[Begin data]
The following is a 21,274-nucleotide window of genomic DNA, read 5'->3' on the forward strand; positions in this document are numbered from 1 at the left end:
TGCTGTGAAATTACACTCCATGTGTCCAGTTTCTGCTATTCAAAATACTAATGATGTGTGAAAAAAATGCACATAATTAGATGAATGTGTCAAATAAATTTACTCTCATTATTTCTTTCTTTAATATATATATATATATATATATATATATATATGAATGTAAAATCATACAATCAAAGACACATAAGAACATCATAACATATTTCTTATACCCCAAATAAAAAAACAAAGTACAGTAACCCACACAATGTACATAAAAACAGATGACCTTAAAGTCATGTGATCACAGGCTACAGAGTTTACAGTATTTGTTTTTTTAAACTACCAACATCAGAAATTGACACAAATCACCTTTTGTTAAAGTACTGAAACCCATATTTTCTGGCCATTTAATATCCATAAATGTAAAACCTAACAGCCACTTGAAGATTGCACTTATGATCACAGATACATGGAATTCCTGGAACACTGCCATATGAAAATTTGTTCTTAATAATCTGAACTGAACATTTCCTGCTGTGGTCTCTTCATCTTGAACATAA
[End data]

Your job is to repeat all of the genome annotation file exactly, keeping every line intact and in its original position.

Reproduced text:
The following is a 21,274-nucleotide window of genomic DNA, read 5'->3' on the forward strand; positions in this document are numbered from 1 at the left end:
TGCTGTGAAATTACACTCCATGTGTCCAGTTTCTGCTATTCAAAATACTAATGATGTGTGAAAAAAATGCACATAATTAGATGAATGTGTCAAATAAATTTACTCTCATTATTTCTTTCTTTAATATATATATATATATATATATATATATATATGAATGTAAAATCATACAATCAAAGACACATAAGAACATCATAACATATTTCTTATACCCCAAATAAAAAAACAAAGTACAGTAACCCACACAATGTACATAAAAACAGATGACCTTAAAGTCATGTGATCACAGGCTACAGAGTTTACAGTATTTGTTTTTTTAAACTACCAACATCAGAAATTGACACAAATCACCTTTTGTTAAAGTACTGAAACCCATATTTTCTGGCCATTTAATATCCATAAATGTAAAACCTAACAGCCACTTGAAGATTGCACTTATGATCACAGATACATGGAATTCCTGGAACACTGCCATATGAAAATTTGTTCTTAATAATCTGAACTGAACATTTCCTGCTGTGGTCTCTTCATCTTGAACATAA